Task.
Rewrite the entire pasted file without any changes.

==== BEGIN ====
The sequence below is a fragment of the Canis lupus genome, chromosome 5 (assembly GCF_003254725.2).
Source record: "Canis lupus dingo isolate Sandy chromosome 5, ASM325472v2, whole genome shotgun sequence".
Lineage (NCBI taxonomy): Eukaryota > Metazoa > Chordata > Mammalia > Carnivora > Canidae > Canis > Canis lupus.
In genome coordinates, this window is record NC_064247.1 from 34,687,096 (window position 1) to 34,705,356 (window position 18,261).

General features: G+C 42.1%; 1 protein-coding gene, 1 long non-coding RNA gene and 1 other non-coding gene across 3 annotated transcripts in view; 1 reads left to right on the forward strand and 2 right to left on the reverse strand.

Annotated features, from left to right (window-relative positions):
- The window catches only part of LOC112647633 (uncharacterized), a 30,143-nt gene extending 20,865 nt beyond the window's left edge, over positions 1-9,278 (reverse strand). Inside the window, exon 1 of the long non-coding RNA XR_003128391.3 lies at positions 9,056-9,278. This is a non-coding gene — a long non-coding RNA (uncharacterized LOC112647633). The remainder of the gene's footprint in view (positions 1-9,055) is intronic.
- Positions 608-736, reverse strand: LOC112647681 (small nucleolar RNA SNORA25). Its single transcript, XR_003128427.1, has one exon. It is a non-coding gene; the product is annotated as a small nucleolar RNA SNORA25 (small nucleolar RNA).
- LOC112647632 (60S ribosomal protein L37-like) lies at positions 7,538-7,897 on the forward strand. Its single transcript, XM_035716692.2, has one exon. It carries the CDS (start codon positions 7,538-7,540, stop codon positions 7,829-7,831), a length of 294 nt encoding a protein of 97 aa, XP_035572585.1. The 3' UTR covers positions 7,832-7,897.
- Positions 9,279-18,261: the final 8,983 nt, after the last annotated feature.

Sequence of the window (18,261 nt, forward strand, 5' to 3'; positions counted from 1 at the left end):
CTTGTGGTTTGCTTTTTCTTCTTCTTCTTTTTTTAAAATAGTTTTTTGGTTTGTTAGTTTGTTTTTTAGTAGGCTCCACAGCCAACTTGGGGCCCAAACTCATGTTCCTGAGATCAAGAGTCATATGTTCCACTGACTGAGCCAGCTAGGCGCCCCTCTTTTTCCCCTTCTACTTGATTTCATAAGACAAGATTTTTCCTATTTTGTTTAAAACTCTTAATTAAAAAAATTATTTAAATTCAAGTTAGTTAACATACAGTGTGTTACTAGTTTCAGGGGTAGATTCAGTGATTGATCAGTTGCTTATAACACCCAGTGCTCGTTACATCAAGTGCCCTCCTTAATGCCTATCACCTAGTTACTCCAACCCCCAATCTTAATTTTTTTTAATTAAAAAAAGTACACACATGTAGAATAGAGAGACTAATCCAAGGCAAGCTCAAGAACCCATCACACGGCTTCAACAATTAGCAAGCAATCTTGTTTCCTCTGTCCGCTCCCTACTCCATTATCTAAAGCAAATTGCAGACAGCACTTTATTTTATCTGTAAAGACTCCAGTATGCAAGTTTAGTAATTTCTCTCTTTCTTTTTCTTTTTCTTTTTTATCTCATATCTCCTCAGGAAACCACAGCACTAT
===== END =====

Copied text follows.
The sequence below is a fragment of the Canis lupus genome, chromosome 5 (assembly GCF_003254725.2).
Source record: "Canis lupus dingo isolate Sandy chromosome 5, ASM325472v2, whole genome shotgun sequence".
Lineage (NCBI taxonomy): Eukaryota > Metazoa > Chordata > Mammalia > Carnivora > Canidae > Canis > Canis lupus.
In genome coordinates, this window is record NC_064247.1 from 34,687,096 (window position 1) to 34,705,356 (window position 18,261).

General features: G+C 42.1%; 1 protein-coding gene, 1 long non-coding RNA gene and 1 other non-coding gene across 3 annotated transcripts in view; 1 reads left to right on the forward strand and 2 right to left on the reverse strand.

Annotated features, from left to right (window-relative positions):
- The window catches only part of LOC112647633 (uncharacterized), a 30,143-nt gene extending 20,865 nt beyond the window's left edge, over positions 1-9,278 (reverse strand). Inside the window, exon 1 of the long non-coding RNA XR_003128391.3 lies at positions 9,056-9,278. This is a non-coding gene — a long non-coding RNA (uncharacterized LOC112647633). The remainder of the gene's footprint in view (positions 1-9,055) is intronic.
- Positions 608-736, reverse strand: LOC112647681 (small nucleolar RNA SNORA25). Its single transcript, XR_003128427.1, has one exon. It is a non-coding gene; the product is annotated as a small nucleolar RNA SNORA25 (small nucleolar RNA).
- LOC112647632 (60S ribosomal protein L37-like) lies at positions 7,538-7,897 on the forward strand. Its single transcript, XM_035716692.2, has one exon. It carries the CDS (start codon positions 7,538-7,540, stop codon positions 7,829-7,831), a length of 294 nt encoding a protein of 97 aa, XP_035572585.1. The 3' UTR covers positions 7,832-7,897.
- Positions 9,279-18,261: the final 8,983 nt, after the last annotated feature.

Sequence of the window (18,261 nt, forward strand, 5' to 3'; positions counted from 1 at the left end):
CTTGTGGTTTGCTTTTTCTTCTTCTTCTTTTTTTAAAATAGTTTTTTGGTTTGTTAGTTTGTTTTTTAGTAGGCTCCACAGCCAACTTGGGGCCCAAACTCATGTTCCTGAGATCAAGAGTCATATGTTCCACTGACTGAGCCAGCTAGGCGCCCCTCTTTTTCCCCTTCTACTTGATTTCATAAGACAAGATTTTTCCTATTTTGTTTAAAACTCTTAATTAAAAAAATTATTTAAATTCAAGTTAGTTAACATACAGTGTGTTACTAGTTTCAGGGGTAGATTCAGTGATTGATCAGTTGCTTATAACACCCAGTGCTCGTTACATCAAGTGCCCTCCTTAATGCCTATCACCTAGTTACTCCAACCCCCAATCTTAATTTTTTTTAATTAAAAAAAGTACACACATGTAGAATAGAGAGACTAATCCAAGGCAAGCTCAAGAACCCATCACACGGCTTCAACAATTAGCAAGCAATCTTGTTTCCTCTGTCCGCTCCCTACTCCATTATCTAAAGCAAATTGCAGACAGCACTTTATTTTATCTGTAAAGACTCCAGTATGCAAGTTTAGTAATTTCTCTCTTTCTTTTTCTTTTTCTTTTTTATCTCATATCTCCTCAGGAAACCACAGCACTAT